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# How Do You Evaluate Chance in Gambling

19 January 2001

Gamblers, and most civilians as well, are continually confronted with predicaments posed by uncertainty and chance. Yet, these phenomena are as elusive as they are pervasive. At the root of the puzzlement is the discomfort people experience with risk rather than assurance. Will it rain tomorrow, or not? We're happier with yes or no than maybe, even when the maybe is tagged with a level such as 4 on a scale of 17 where 1 means definite sunshine and 17 "Noah, launch the ark!"

Adding to the aggravation, two different yardsticks are used to describe and measure chance: probability and odds. More, within each category, numbers are assigned in several alternate ways. So, when a figure -- rough or of great precision -- is given for the chance of a proposition, what does it tell you?

In the casino, the most straightforward circumstances involve the chances associated with individual bets. Here, values are found by counting the numbers of ways different results can occur. As an illustration, say you're betting a single spot at double-zero roulette. The ball can stop in any of 38 distinctly numbered and colored but otherwise identical pockets. Nothing favors one over another. You win with one and lose with the remaining 37.

Probability expresses chance by comparing the number of ways you can win to the total range of possibilities. In this example, it's one out of 38. Mathematically, this is the fraction 1/38. If you have a calculator or remember long division, you could reduce 1/38 to the decimal 0.0263 or the percentage 2.63 percent.

Odds quantify chance by comparing the number of ways you can win to the number of ways you can lose. The indicated roulette bet has one winner and 37 losers. This can be stated as odds of 37-to-1 "against" the wager. An alternate would be 1-to-37 "for" the bet or, dusting off your arithmetic again, 0.027-to-1 for the proposition -- obtained by dividing 1 and 37, in turn, by 37.

These all describe the same chance. And the samples above show how to convert from one format to another within either category. How about switching from probability to odds, and vice versa?

Assume the odds of a bet are 9-to-4 against winning. This happens to describe "insurance" at blackjack -- assuming cards drawn from an infinite deck -- since nine (A through nine) lose while four (10, J, Q, and K) win. To convert to probability, note there are four ways to succeed out of four plus nine or 13 possible outcomes. This is 9/13, 0.6923, or 69.23 percent.

Going the other way is just as easy. Pretend the probability of an event is 40 percent. This turns out to be the chance of winning a place bet on the five at craps. What are the odds? A 40 percent probability is 40 ways to win out of 100 possibilities. This means 100 minus 40 or 60 ways to fail, so the odds are 40-to-60 for or 60-to-40 against the proposition. If you prefer, divide both sides of the former by 60 to get 0.667-to-1 for, or both sides of the latter by 40 to get 1.5-to-1 against the event. The odds against winning this bet are sometimes stated as 3-to-2, which is the same as 1.5-to-1 with both sides multiplied by 2.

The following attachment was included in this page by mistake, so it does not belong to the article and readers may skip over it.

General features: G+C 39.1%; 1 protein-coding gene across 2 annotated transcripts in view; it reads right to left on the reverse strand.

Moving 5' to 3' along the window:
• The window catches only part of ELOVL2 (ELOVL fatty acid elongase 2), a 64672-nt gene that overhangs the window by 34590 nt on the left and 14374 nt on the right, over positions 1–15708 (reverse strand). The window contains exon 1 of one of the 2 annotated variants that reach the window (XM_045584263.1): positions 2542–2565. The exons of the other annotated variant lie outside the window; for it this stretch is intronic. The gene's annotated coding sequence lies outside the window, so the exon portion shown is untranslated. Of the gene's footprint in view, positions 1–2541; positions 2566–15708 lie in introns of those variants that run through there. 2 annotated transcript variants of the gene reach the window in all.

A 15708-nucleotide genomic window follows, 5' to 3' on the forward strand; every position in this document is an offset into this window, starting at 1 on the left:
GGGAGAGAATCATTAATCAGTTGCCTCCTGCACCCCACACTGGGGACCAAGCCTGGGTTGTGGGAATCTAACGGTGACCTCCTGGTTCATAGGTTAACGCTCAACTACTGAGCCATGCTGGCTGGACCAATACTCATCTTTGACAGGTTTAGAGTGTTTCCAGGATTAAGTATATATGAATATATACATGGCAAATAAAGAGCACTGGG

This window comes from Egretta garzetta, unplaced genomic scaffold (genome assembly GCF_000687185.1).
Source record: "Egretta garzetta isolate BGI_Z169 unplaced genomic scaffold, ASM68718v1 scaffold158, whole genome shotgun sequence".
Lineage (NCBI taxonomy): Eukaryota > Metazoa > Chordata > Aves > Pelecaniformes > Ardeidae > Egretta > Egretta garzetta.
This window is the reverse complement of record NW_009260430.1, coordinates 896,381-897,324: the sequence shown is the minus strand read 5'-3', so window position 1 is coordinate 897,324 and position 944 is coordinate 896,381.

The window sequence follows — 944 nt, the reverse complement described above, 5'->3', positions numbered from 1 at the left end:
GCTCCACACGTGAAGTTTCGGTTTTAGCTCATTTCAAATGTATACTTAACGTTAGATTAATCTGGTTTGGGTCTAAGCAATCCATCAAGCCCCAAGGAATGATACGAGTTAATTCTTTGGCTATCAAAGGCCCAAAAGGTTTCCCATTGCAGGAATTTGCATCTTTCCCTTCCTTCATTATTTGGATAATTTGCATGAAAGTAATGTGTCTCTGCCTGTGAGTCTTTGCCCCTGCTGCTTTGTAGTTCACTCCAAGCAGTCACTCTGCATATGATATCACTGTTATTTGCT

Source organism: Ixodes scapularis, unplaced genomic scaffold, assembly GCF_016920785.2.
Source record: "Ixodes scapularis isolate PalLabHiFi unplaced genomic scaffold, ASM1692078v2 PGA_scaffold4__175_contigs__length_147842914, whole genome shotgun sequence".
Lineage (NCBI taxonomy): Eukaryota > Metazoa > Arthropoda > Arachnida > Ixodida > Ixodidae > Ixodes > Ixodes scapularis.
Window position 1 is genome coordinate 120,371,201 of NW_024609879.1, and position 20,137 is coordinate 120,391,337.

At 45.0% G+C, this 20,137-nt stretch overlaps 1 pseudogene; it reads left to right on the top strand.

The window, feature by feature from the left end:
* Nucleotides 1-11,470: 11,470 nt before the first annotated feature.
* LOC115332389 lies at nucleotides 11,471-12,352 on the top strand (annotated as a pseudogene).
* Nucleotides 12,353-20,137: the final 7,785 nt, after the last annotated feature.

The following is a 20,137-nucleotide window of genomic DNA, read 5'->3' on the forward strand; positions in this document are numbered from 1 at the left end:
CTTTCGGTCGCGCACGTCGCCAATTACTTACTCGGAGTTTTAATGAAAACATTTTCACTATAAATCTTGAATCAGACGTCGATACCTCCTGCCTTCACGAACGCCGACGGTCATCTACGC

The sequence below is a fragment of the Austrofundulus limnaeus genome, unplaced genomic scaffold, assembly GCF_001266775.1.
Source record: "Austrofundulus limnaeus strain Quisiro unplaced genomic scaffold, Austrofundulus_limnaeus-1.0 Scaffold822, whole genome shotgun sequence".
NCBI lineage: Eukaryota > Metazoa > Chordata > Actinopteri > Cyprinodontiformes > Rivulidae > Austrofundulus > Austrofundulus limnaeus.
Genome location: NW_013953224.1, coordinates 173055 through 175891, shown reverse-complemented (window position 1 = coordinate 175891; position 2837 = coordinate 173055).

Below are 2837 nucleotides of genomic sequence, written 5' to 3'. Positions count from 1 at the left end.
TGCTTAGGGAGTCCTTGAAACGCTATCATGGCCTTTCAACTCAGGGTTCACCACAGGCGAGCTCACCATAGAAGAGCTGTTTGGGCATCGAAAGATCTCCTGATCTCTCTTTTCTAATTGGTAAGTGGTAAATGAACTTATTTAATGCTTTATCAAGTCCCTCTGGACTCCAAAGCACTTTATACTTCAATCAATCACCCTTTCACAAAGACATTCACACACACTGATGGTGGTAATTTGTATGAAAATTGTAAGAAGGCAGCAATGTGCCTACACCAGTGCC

Chance in gambling isn't limited to situations where numbers of ways to succeed or fail can be counted in advance. For instance, the chance you'll survive a session of some specified duration can be calculated from your bankroll, bet size, and strategy in any game. Suppose the probability is 42.7 percent -- 42.7 out of 100 or, perhaps more intuitively for this case, 427 out of 1,000.

One interpretation would be that for every 1,000 solid citizens who give it a shot, 427 should prevail and 573 bust out, on the average. Alternately, you can think in terms of the odds you'll deplete your bankroll within the allocated period. The figure is 573-to-427, or perhaps 1.34-to-1 if you divide both sides by 427. One way or another, the poet, Sumner A Ingmark, embraced such uncertainty in his oft quoted quartet:

Why is it the sure things,
Are often such poor things,
While odds I must batter,
For earnings that matter?

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Alan Krigman

Alan Krigman was a weekly syndicated newspaper gaming columnist and Editor & Publisher of Winning Ways, a monthly newsletter for casino aficionados. His columns focused on gambling probability and statistics. He passed away in October, 2013.
Alan Krigman
Alan Krigman was a weekly syndicated newspaper gaming columnist and Editor & Publisher of Winning Ways, a monthly newsletter for casino aficionados. His columns focused on gambling probability and statistics. He passed away in October, 2013.